” “Embarrassment” from the outside. The referendum comes days after the international “embarrassment” over the raid on the Mexican embassy in Quito, and despite the fact that, internally, Noboa has also improved its reputation, underlined analysts consulted by DW. Has gone. “This demonstration represents exactly the kind of unrestricted fight against crime that the people who voted for him expected,” Gladys Gonzalez told DW. He further added, “The government was experiencing a progressive decline in its popularity and, perhaps, this was a strategy to improve its reputation, which has been well received in areas with anti-Corista sentiments.” Similarly, Pablo Ospina believes that this action marks the end of “his political alliance with Chorismo”, as Noboa’s party – National Democratic Action (ADN) – had a parliamentary alliance with the Civil Revolution Movement. Its leader, Rafael Correa, was a close friend of George Glass. Ospina says, “The occupation of the Mexican embassy, ??in addition to creating a major embarrassment, marks a clear turn towards motivating the anti-Corista vote.” For Mario Pazmino, international intelligence and security advisor for Latin America and Europe at the Security College US, Noboa’s image on the national level has been strengthened after the attack.

    “The country was tired of the permanent violation of its integrity and respect for Ecuador’s democracy,” he told DW. Ecuadorians go to the polls to answer eleven questions in a referendum and popular consultation, ranging from gun control to increasing penalties for serious crimes. Image: Santiago Arcos/Reuters “Trick” question The referendum consists of two questions that point, on the one hand, to Ecuador’s return to international arbitration as a method of resolving investment disputes and, on the other hand, to allowing hourly work. “Neither one nor the other has anything to do with security,” Long says. But given that he had a very good chance of winning, Noboa introduced them. It’s hard to do because they are complex issues. And there are many interests.” For the expert, the resumption of international arbitration – prohibited in Ecuador by Article 422 of its Constitution – is “regrettable” and is caused “not only by ignorance”, but also by the specific interests of business groups “including the Noboa Group”. It also happens due to. He explains that all this belongs to the President himself. Counseling will not solve insecurities Some experts describe Noboa’s security management as “positive”, although new proposals are necessary.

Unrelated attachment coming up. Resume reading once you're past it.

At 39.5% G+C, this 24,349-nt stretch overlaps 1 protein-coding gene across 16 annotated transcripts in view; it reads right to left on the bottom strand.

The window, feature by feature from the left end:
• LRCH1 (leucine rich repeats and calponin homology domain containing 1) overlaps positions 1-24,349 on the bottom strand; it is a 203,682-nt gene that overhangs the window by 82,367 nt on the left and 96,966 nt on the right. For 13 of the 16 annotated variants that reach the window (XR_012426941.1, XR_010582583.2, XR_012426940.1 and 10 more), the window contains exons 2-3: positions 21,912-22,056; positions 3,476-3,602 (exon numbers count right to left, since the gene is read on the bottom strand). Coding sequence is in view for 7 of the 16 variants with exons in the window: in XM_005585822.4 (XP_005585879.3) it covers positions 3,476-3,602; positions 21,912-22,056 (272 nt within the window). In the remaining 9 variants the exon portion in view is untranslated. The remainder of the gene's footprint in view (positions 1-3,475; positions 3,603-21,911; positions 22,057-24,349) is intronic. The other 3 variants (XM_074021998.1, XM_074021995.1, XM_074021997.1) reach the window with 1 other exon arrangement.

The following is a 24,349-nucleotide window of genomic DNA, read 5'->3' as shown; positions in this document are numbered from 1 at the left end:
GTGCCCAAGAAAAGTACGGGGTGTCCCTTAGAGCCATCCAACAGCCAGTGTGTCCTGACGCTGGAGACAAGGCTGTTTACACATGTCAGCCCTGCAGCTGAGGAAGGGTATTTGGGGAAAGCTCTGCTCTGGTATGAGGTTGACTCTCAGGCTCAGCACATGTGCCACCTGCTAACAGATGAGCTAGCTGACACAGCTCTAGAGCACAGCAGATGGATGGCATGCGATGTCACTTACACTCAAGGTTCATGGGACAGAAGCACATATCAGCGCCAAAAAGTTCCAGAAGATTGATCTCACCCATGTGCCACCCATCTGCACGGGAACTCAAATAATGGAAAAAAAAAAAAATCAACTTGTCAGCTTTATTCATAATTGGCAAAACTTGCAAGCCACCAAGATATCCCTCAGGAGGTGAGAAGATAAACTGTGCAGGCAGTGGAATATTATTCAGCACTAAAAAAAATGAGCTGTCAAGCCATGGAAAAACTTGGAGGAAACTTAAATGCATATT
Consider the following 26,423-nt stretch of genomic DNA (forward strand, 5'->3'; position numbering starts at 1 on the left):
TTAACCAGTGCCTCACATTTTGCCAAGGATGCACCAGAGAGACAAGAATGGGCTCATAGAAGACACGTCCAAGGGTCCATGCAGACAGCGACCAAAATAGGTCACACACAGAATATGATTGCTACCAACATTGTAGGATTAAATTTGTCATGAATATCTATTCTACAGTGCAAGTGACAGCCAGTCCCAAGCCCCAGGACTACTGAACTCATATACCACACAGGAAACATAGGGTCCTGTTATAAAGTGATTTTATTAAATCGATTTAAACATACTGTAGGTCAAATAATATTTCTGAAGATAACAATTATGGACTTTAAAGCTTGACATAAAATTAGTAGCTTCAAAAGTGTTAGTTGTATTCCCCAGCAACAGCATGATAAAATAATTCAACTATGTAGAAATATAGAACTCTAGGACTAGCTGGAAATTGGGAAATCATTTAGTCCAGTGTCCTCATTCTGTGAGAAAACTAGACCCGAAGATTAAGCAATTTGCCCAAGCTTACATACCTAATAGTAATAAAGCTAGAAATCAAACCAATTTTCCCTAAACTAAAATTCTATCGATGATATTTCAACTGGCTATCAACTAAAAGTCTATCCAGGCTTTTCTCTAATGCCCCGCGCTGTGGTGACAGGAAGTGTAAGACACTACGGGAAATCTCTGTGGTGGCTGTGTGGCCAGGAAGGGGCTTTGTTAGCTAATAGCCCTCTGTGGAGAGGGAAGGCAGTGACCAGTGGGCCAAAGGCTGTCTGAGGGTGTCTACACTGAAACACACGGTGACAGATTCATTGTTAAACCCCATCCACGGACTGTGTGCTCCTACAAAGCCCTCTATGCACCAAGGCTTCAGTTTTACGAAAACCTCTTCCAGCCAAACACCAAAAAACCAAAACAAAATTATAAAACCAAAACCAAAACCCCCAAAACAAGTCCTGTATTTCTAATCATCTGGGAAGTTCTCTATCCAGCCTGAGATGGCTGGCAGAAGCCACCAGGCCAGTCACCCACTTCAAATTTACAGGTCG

As for Mario Pazmiño, “there is a need to restructure the prison system, the intelligence system and the judicial system, because a large part of the judges work for organized crime,” he assures DW. According to the Ecuadorian Organized Crime Observatory (OECO) With a rate of 47.25 violent deaths per 100,000 inhabitants, Ecuador closed 2023 with more than 8,004 intentional homicides. This places it as the most violent country in Latin America and one of the most violent countries in the world. “Crime has not been brought under control and it may take decades,” Gonzalo Ordóñez, a researcher in the communications area of ??Simón Bolívar Andean University, tells DW. However, from the point of view of the next elections, the referendum is extremely valuable,” he says, despite all the criticism. (RML) Source link